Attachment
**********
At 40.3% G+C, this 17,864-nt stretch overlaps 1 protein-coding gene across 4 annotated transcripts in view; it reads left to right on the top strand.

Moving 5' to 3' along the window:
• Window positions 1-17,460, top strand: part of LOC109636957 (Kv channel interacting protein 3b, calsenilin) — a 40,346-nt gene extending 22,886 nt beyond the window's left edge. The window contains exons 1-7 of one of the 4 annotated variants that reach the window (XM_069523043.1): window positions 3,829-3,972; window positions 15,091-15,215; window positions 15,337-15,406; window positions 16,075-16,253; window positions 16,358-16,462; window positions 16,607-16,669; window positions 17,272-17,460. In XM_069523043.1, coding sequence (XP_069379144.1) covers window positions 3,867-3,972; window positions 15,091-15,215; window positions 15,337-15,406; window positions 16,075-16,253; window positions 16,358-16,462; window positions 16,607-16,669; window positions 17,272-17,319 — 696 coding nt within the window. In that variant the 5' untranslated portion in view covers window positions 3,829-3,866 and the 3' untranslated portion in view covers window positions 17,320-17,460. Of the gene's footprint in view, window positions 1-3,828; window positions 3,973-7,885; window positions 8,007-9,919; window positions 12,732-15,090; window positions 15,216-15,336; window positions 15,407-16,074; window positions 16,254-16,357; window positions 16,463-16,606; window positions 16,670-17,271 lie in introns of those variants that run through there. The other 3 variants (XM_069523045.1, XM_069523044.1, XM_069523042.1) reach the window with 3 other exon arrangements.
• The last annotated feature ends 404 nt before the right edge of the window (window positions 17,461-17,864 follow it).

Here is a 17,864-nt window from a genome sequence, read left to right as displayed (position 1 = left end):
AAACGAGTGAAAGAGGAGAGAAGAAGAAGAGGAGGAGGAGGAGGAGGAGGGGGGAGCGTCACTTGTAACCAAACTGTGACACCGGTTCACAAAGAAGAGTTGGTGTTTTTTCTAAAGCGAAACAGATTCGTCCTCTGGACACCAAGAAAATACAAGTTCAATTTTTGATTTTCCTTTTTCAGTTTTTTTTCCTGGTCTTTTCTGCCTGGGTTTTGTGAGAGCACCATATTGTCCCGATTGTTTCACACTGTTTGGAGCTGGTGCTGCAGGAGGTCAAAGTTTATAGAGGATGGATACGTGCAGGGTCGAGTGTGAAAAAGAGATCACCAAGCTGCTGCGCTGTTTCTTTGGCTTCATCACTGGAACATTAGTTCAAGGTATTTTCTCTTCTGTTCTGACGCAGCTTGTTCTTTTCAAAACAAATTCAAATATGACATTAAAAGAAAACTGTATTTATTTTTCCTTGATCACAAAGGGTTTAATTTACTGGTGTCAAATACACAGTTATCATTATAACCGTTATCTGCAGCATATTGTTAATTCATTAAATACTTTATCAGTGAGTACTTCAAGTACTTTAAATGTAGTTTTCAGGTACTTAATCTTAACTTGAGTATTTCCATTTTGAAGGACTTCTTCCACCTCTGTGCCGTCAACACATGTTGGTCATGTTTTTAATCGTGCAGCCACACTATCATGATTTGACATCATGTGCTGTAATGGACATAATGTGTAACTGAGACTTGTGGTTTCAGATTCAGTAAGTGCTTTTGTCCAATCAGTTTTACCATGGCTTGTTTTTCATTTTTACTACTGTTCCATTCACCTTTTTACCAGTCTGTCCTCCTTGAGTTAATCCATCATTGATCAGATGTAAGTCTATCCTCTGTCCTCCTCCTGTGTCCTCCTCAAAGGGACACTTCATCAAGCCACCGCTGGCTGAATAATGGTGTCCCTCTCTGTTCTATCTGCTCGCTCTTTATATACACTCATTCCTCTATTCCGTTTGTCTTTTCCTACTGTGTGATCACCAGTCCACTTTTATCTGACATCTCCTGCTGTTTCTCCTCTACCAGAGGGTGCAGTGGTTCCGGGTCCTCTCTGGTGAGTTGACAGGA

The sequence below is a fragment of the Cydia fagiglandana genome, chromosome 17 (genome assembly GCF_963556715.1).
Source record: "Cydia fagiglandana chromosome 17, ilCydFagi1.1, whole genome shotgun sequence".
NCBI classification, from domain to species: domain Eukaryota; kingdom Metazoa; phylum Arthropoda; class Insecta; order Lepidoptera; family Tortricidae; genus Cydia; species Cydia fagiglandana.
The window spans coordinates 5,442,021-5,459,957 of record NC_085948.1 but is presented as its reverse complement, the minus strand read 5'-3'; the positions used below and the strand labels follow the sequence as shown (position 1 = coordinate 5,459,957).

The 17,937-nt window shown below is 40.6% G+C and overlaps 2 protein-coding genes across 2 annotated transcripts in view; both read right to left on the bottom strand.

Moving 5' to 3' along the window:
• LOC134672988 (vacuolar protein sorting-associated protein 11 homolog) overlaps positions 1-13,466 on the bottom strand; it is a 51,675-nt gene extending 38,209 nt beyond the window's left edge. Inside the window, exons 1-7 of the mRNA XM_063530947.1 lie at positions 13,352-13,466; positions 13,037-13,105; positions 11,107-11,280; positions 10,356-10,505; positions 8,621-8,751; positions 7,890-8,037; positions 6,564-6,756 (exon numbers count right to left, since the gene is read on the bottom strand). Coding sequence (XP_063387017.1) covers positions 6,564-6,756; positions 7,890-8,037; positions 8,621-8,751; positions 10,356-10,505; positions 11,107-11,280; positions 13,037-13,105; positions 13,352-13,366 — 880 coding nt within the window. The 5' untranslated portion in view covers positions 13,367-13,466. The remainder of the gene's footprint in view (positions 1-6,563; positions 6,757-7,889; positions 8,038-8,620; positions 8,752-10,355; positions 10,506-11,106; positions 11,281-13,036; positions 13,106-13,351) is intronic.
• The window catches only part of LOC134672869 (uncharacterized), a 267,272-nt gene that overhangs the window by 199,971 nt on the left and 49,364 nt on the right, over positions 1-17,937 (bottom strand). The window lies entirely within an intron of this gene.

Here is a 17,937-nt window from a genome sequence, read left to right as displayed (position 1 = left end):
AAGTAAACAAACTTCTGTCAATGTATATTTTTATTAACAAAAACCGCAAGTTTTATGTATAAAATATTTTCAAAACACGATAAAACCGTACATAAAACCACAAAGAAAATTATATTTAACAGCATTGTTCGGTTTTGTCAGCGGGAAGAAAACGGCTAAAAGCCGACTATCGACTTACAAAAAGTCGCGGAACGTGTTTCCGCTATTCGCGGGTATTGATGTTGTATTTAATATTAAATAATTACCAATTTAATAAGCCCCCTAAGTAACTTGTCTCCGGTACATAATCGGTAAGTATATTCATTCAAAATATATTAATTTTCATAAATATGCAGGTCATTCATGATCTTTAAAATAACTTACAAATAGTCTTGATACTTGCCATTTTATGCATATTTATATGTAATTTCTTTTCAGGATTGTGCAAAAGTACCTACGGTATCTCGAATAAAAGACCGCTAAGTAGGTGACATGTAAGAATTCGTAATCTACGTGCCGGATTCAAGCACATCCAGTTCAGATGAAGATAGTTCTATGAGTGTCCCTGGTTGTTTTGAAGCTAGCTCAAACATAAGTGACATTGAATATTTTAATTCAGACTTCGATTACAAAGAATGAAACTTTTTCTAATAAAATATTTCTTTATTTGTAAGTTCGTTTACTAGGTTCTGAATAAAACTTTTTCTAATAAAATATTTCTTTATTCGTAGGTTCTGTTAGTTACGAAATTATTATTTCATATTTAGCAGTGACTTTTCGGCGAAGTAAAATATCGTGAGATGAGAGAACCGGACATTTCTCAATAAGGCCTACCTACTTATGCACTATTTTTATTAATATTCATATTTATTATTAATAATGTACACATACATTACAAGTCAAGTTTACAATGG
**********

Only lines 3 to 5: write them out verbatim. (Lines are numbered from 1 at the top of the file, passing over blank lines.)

• Window positions 1-17,460, top strand: part of LOC109636957 (Kv channel interacting protein 3b, calsenilin) — a 40,346-nt gene extending 22,886 nt beyond the window's left edge. The window contains exons 1-7 of one of the 4 annotated variants that reach the window (XM_069523043.1): window positions 3,829-3,972; window positions 15,091-15,215; window positions 15,337-15,406; window positions 16,075-16,253; window positions 16,358-16,462; window positions 16,607-16,669; window positions 17,272-17,460. In XM_069523043.1, coding sequence (XP_069379144.1) covers window positions 3,867-3,972; window positions 15,091-15,215; window positions 15,337-15,406; window positions 16,075-16,253; window positions 16,358-16,462; window positions 16,607-16,669; window positions 17,272-17,319 — 696 coding nt within the window. In that variant the 5' untranslated portion in view covers window positions 3,829-3,866 and the 3' untranslated portion in view covers window positions 17,320-17,460. Of the gene's footprint in view, window positions 1-3,828; window positions 3,973-7,885; window positions 8,007-9,919; window positions 12,732-15,090; window positions 15,216-15,336; window positions 15,407-16,074; window positions 16,254-16,357; window positions 16,463-16,606; window positions 16,670-17,271 lie in introns of those variants that run through there. The other 3 variants (XM_069523045.1, XM_069523044.1, XM_069523042.1) reach the window with 3 other exon arrangements.
• The last annotated feature ends 404 nt before the right edge of the window (window positions 17,461-17,864 follow it).

Here is a 17,864-nt window from a genome sequence, read left to right as displayed (position 1 = left end):